Encouraging Calochortus to Set Seed

Jane McGary janemcgary@earthlink.net
Sat, 17 Aug 2013 11:00:39 PDT
Chris asked,
>Jane, thanks for the suggestions. I can rework the mix.  Can I pick 
>your brain further:
>1. Any commercial products you like that qualify as loam? That 
>ingredient always stumps me and the native soil here ain't nowhere 
>close to loam.

If you go to a garden center that offers a wide range of soil mixes 
(the one nearby serves "indoor gardeners," wink wink), look through 
the ingredients for something like "leafmold" or "forest humus." Some 
municipalities compost leaves and/or garden debris and sell it, too. 
I formerly dug and sieved topsoil from a forest on my country 
property, but now that I live in the city I've been composting oak 
leaves and buying suitable bagged mixes or products by the yard from 
nursery suppliers. Some of the latter will load more than one 
ingredient in the truck, and you can mix it after it's delivered. 
Some will even pre-mix it if you order enough.

>2. How do you feel about Perlite as an ingredient in this situation? 
>Asking because I came into a big pile of it.

I would NEVER put Perlite into a garden bed. It has no nutritional 
value and does not hold water, and it floats to the surface and blows 
around. Its only value is its light weight and slow breakdown, which 
makes it useful for container growing where the mix is irrigated 
almost daily and fertilized heavily, and the flats or pots have to be 
moved around a lot manually. If you can't get pumice, which you 
probably can't in quantity, I suggest using a small size of sharp, 
washed crushed rock, often known as "quarter-ten." Do not use 
"quarter minus" unless you wash out the fines first.

>3. The sand I can most easily get is playground sand. I assume I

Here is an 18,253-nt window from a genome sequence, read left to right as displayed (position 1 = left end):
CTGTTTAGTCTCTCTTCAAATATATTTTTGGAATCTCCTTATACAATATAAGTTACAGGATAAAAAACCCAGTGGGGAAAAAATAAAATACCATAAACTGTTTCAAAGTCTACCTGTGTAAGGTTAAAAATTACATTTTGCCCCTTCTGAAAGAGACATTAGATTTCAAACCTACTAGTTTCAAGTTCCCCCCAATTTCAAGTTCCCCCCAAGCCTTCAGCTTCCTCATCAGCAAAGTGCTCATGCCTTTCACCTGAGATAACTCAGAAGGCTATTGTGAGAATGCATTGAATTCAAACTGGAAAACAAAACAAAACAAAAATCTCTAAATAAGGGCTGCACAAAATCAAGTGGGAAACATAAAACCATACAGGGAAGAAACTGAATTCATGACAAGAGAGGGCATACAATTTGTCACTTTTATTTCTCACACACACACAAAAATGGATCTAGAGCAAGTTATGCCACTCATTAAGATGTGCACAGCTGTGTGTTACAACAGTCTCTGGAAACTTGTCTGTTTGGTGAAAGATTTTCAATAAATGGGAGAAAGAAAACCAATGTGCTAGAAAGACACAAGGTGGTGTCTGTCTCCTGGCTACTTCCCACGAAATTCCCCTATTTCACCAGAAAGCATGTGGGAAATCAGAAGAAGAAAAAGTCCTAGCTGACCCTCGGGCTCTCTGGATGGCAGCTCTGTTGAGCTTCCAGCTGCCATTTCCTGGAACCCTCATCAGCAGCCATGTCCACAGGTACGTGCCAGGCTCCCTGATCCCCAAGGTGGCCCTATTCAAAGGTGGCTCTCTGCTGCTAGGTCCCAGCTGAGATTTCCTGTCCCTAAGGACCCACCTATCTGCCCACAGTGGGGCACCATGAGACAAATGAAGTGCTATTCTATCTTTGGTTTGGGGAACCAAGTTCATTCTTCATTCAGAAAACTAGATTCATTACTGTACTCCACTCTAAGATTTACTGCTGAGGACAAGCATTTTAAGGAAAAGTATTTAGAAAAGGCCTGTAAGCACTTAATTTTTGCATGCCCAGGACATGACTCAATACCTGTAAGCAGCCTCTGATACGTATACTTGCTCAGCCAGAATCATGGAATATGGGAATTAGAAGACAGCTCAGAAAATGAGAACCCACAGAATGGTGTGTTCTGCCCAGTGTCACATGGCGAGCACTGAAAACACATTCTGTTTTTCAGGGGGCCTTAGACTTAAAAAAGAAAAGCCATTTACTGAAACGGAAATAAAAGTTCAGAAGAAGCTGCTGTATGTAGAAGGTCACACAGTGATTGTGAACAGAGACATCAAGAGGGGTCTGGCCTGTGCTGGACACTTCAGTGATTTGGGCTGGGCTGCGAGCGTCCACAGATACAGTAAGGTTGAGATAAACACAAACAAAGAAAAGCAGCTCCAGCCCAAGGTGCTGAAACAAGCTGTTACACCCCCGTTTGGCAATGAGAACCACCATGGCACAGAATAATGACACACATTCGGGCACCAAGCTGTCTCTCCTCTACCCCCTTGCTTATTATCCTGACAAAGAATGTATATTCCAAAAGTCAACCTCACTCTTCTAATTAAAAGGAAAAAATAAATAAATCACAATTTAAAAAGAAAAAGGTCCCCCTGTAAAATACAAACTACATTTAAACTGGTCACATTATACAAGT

>need to rinse it in case it is full of salt?

I don't know what to do about seashore sand, can someone else help? 
"Playground sand" might be too fine and rounded, anyway. Even here 
around Portland, Oregon, I don't use the local sand derived from 
valley river deposits because it's too rounded and silty. Instead, I 
had several truckloads of sand from an upriver quarry brought in -- 
expensive transport, but well worth it.

>4. Btw, I actually think the area's decomposed granite may also be a 
>good primary ingredient for this purpose because it contains 
>everything from fines to grit to irregular pea-sized bits and 
>retains more moisture than I expected before I tested it.

I'm familiar with decomposed granite because it's the type of soil in 
my brother's garden in the California Coast Range. It is used for 
paths and other compacted applications because it hardens into an 
almost impervious surface when dry. Once wet, however, it opens up 
some unless it's been mechanically compacted. There are bulbs that 
grow in it naturally. When my brother and I added a compost plus 
sandy loam product from a nearby landscape supply company to the 
moistened decomp granite (it was my birthday present to him), we 
ended up with a pretty good planting bed in which a number of bulbs 
are flourishing.

The other day I visited a friend's nursery and saw some 
healthy-looking bulbs being grown in a mixture of pumice and very 
well composted cow manure. The only thing I found wrong with it was 
that it seemed to get too dry, especially in the smaller sizes of 
pots exposed to heat. Another nursery where alpines and some bulbs 
are grown uses a lot of quarter-ten in mixes, troughs, and display 
beds; fortunately one of the proprietors is big and strong!

A good chapter on soil ingredients appears in the Timber Press book 
"Rock Garden Design and Construction," which is out of print but 
widely obtainable. Most books on rock and alpine gardening discuss 
this topic at some length, but some of them, especially the older 
ones, go overboard on insisting on special mixtures for different 
kinds of plants. Most of us these days use just two or three formulae 
for all our plants.

I hope this helps Chris and doesn't bore everybody else too much.
Jane McGary
Portland, Oregon, USA

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